De demonen van Tala Madani in SMBA

Issue no3
June - July 2018
Transgression

Dazzled Men. The Paintings of Tala Madani

The paintings of Tala Madani (born in Tehran in 1981, currently living in Amsterdam) have been called ‘audacious’, ‘passionate’ and ‘truly independent’. Her work has been picked out in critical reviews of Saatchi’s recent Unveiled: New Art from the Middle East as just plain ‘terrific’. The brushstrokes are compared to the power of a ‘flame-thrower’, while other work in the same show is seen as ‘obvious’, even disappointing. Tala Madani is ‘good because she’s dangerous’, apparently.

—Maxine KopsaAre you dangerous?

—Tala Madani‘No I’m very nice. I think it’s important to push one’s own limits and that of societies. I don’t believe in simple provocation, this could get boring very soon, but it’s important to challenge perceptions, especially today where conservatism reigns everywhere. Compared to the 70s and 80s I think the 21st century hasn’t had a good start, for instance in music and television both in America and Britain there’s been a regression toward complacency.’

—Maxine KopsaYou warned me about the growing tag deftly attaching itself to your work. In a lot of what I've read so far there is quite a bit about you being a provocative and vital Iranian penis hating woman. You do often (if not always till now) paint men. Men in unusual circumstances and positions, pulling at each other’s beards, climbing out of broken windows, seated in rows holding up paper masks with balls of ice cream dripping over their heads and outstretched legs, crouched in a semi circle like pets waiting for their master to feed them, yelling at each other, laughing at each other. Why all men?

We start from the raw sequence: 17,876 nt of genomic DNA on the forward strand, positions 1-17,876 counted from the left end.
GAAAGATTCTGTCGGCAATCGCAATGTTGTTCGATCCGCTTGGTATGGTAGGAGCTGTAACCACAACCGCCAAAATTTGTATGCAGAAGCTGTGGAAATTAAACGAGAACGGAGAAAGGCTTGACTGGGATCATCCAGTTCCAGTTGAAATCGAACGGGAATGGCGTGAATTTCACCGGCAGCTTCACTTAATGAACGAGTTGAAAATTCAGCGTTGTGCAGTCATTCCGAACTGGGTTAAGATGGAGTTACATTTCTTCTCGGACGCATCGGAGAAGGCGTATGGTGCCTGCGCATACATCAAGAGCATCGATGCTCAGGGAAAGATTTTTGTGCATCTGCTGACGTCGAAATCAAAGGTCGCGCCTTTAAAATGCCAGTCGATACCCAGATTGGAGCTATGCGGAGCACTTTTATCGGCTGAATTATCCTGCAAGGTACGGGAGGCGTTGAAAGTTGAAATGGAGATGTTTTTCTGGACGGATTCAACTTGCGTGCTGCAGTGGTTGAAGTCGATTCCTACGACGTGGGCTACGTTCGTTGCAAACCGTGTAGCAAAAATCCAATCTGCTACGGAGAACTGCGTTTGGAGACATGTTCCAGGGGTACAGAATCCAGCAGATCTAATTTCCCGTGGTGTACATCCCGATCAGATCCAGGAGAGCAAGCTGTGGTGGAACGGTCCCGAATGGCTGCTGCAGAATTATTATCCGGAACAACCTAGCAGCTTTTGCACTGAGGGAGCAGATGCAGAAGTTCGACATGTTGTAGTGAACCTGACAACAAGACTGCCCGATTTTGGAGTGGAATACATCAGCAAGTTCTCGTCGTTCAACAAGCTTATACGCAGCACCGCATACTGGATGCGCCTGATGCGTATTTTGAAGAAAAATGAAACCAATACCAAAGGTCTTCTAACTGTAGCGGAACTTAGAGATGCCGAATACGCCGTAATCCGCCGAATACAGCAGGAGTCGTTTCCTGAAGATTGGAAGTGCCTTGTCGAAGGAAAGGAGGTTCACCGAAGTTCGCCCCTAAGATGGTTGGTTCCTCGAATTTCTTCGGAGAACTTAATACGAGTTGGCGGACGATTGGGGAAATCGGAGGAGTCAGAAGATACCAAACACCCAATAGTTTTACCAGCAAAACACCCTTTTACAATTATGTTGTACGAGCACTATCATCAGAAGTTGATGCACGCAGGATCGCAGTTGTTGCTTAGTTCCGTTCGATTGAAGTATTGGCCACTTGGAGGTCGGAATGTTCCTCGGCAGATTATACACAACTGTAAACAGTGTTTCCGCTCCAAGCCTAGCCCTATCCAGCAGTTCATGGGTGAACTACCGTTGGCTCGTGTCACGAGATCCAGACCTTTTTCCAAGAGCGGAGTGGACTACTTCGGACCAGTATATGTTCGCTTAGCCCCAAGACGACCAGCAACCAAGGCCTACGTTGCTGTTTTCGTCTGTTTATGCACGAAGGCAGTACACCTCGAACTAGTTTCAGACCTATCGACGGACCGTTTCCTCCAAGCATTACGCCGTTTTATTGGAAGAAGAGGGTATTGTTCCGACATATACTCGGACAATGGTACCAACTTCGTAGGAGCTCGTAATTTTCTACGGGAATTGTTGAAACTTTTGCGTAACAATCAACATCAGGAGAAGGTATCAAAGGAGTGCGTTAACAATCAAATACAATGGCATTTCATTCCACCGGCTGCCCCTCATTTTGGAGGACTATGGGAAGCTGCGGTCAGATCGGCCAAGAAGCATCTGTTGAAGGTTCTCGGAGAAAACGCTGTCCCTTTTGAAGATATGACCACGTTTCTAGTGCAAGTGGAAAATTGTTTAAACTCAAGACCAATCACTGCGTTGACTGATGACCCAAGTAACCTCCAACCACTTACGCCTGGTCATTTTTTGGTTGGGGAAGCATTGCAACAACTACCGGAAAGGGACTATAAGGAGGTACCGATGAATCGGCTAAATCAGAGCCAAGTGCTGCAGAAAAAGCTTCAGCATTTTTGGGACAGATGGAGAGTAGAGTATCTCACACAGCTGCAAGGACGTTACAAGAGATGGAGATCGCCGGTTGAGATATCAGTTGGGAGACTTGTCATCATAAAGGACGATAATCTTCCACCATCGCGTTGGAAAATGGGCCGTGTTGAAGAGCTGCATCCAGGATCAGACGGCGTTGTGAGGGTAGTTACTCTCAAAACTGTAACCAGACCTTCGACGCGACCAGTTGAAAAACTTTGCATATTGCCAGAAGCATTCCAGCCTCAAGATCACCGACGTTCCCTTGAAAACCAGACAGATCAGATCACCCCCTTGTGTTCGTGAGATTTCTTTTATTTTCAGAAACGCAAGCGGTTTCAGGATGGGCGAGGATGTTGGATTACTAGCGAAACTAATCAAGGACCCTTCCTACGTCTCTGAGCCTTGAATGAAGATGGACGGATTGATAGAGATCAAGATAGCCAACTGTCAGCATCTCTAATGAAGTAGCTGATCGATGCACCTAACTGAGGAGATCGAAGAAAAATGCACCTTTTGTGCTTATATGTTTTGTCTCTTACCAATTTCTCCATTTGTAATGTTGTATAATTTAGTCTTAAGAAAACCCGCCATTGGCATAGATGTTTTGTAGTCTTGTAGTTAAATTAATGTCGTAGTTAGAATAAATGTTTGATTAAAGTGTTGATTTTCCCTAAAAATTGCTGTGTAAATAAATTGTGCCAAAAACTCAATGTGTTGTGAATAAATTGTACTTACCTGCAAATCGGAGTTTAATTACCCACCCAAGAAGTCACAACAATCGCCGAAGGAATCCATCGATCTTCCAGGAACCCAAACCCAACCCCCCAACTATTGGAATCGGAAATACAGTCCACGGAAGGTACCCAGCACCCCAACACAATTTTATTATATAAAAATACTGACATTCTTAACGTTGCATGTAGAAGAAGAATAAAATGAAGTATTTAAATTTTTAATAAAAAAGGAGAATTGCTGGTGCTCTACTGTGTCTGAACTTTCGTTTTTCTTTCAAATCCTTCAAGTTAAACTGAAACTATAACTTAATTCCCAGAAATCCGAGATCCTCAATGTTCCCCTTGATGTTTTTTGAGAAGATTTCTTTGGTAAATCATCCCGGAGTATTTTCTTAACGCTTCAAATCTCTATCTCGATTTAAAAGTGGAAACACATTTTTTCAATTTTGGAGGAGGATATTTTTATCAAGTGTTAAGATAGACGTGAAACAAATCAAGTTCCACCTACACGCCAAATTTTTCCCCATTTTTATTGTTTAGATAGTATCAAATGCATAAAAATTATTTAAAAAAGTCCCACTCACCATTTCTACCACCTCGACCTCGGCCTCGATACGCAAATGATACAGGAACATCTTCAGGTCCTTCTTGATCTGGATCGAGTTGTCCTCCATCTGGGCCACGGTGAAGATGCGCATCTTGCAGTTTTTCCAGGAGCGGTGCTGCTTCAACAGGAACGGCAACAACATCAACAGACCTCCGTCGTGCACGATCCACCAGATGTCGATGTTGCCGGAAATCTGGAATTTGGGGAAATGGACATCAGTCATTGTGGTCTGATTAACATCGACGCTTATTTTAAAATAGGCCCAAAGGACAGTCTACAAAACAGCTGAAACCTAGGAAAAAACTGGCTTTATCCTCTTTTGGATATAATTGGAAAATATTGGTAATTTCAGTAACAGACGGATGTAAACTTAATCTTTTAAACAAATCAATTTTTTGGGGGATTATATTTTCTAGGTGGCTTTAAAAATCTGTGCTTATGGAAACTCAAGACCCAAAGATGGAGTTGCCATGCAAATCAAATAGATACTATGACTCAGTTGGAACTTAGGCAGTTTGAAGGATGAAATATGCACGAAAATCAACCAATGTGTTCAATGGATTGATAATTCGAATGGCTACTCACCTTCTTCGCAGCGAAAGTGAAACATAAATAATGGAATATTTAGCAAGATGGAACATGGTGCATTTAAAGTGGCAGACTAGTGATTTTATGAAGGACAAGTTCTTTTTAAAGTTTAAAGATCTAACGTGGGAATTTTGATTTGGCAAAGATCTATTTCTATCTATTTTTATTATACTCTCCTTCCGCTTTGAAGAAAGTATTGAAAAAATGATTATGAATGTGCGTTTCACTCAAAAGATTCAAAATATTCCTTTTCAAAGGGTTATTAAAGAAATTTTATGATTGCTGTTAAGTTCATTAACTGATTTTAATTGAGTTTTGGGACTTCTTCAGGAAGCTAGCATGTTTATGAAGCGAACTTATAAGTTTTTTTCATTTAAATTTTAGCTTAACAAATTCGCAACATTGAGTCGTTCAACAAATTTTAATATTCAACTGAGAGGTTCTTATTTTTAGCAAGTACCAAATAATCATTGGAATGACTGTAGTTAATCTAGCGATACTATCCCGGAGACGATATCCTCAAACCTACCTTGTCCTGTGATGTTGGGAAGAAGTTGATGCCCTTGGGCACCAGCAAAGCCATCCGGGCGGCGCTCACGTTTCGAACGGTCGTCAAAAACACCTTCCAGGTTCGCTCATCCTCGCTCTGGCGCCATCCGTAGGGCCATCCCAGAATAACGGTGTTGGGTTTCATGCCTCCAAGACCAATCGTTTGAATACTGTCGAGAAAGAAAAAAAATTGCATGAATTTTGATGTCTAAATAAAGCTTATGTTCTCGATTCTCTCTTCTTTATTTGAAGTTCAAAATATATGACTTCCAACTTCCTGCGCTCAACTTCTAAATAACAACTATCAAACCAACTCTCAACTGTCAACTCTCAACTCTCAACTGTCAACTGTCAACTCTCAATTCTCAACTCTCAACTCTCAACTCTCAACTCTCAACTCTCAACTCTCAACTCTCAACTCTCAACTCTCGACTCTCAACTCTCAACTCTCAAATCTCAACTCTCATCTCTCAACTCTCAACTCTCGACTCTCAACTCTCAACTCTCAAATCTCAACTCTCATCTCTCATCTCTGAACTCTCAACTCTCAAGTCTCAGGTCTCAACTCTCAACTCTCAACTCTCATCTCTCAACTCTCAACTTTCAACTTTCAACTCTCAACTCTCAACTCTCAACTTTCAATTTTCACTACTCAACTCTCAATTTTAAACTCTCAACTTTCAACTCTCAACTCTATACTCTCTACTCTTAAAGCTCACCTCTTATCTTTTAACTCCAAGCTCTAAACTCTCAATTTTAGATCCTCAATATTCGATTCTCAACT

—Tala Madani'I like to think of men as phenomena. I’m very interested in baseness, but this is more a curiosity, I’m not interested in damning “Man”. I like to think of work as play, and in the studio there is no judge or jury, there is absolute freedom. Works that have always interested me have had a salted surface, Paul Mcarthy, R. Crumb, Nicole Eisenman, Paula Rego. Besides sharing male figures, the large works and small works function differently. In my studio there is a dialogue between easel painting vs. mural painting. The large works play with American Abstraction bathetically by intruding the human form, and have a textual quality as oppose to a spatial one. The small works have a secular space, and can range from caricature to sentimental. I’m interested in mass behavior vs. private behavior, as a child-of-the-revolution and witness to many football games, I’m intrigued with what people can do in masses, which they would not do alone. Omitting women characters was useful in narrowing my meaning; the female figure was very loaded with signs and none that I was interested in exploring.'